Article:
Battle for the malls
The Competition Commission’s market inquiry into the grocery retail industry is now open for what will be a flood of extremely diverse submissions. Mall developers and giant retailers, as well as spaza shopkeepers, street traders, organised immigrant communities and municipal councils all have a stake in what happens.
The manufacturers of staple foods will also be drawn into the fray after the inquiry’s panel this week put its “statement of issues” on the table.
This is a preliminary list of what the panel thinks should be looked at during a yearlong investigation, and fleshes out the terms of reference published last year.
All of this is provisional, the panel’s chair, Halton Cheadle, said at a press conference this week.
The outcome of the inquiry will be recommendations that may affect policies and bylaws – and could become the basis of prosecutions by the competition authorities.
It is the commission’s fourth market inquiry. Two ongoing inquiries are probing the private healthcare and liquid petroleum gas markets, and there has already been one into the banking sector.
While there is a commonplace perception that the supermarkets are killing informal retail in townships, the panel this week complained that there was an “apparent lack of clarity” about whether this was true.
Official statistics say small independent businesses are being destroyed. Other, private statistics say they are multiplying. The first objective of the panel is to figure out what is happening. Then it will evaluate what the competition between supermarkets and small traders achieves in terms of consumer benefits, as well as employment and business ownership.
A second major objective is to shine a light on the long-standing controversy over exclusive lease agreements in malls.
This is when a major supermarket in a mall has a lease that bans competitors in the same mall.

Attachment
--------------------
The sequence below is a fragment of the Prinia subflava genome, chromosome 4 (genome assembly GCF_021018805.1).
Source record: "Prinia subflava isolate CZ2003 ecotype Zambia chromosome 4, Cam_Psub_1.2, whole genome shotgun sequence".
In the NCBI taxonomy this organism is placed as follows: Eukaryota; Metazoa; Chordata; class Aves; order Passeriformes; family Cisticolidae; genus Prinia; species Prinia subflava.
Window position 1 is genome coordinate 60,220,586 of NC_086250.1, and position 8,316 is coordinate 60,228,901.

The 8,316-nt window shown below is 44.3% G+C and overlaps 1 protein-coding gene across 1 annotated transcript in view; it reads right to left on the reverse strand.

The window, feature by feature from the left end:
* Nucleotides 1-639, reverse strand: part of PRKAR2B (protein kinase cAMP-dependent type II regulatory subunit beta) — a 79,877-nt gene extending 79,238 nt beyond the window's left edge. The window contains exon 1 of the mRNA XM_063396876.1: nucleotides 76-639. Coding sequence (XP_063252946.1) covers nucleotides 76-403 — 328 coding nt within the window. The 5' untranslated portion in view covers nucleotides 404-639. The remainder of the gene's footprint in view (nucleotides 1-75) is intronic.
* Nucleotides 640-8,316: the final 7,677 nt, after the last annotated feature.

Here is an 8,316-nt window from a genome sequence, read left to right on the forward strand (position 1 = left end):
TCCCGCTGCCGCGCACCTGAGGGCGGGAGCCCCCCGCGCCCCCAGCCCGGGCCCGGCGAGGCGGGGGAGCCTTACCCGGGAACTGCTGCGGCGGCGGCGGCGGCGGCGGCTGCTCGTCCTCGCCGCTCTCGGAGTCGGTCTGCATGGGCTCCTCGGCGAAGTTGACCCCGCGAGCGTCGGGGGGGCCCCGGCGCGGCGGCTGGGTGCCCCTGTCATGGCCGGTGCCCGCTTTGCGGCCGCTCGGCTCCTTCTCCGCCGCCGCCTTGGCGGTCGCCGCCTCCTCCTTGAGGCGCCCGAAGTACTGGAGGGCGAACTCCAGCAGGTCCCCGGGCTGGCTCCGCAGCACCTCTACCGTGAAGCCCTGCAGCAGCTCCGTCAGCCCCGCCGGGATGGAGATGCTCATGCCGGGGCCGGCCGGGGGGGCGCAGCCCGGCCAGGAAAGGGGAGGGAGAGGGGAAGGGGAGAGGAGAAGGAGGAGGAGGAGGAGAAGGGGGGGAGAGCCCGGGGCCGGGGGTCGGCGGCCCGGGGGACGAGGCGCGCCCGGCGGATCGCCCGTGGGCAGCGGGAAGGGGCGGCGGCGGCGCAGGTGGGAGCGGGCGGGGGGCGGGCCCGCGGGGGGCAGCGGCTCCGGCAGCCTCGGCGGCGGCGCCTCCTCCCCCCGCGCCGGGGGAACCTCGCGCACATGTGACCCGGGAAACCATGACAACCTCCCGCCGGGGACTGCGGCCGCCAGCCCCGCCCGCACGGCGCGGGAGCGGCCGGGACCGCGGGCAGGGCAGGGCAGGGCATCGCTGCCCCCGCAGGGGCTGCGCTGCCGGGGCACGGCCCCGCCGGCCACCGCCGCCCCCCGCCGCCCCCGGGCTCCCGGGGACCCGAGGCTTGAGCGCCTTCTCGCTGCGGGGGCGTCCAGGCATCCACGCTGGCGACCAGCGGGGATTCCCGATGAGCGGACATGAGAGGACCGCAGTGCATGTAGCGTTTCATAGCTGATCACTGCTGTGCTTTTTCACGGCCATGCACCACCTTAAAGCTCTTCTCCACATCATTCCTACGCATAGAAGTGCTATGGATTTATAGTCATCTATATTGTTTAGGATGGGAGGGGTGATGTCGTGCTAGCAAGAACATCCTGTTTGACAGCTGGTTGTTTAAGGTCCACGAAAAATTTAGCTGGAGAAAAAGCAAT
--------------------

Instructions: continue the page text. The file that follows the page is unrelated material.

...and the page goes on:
In 2009, an investigation was launched covering some of the same ground, and the exclusivity leases in particular. That investigation was abandoned in 2014. According to Cheadle, the complaints around the issue have continued unabated.
Last year Game lost an appeal in the Supreme Court of Appeal stemming from its Foodco segment in the Cape Gate mall being squashed by Pick n Pay due to this kind of agreement.
The leases are an important part of how the giants compete against each other – and how smaller players are kept off their terrain.
The panel wants to establish how common these leases are, and the extent to which they harm competitors and consumers.
The panel is also meant to investigate the controversial claim that often lies at the heart of South Africa’s periodic outbursts of xenophobic violence: the supposed unfair superiority of foreign traders displacing local shop owners.
Asked how this commonplace rationale for xenophobic violence falls into the scope of competition law, panellist Lulama Mtanga said that some allegations, such as foreign traders being “favoured” by some buyer groups, will be looked at.
Fellow panellist Lumkile Mondi added that they were “keen to hear all submissions, not just from citizens”.
The panel will look into why foreigners are “perceived to be more successful” than local traders, as well as what “inhibits” locals from competing.
Municipal bylaws are also going to be under the microscope following complaints about onerous regulations on street traders and the occasional heavy-handed police blitzes against them.
Outside the actual retail sector, the panel is also intent on investigation the value chains of certain key products that make or break small traders.
These will probably include bread, milk, maize, paraffin and toiletries, according to this week’s statement of issues.
The common thread will be products that make up a major part of small retailers’ sales – and products that are important for the poor to be able to access.
Behaviour by manufacturers that affect the availability of these things through the small and informal retail sector will be probed.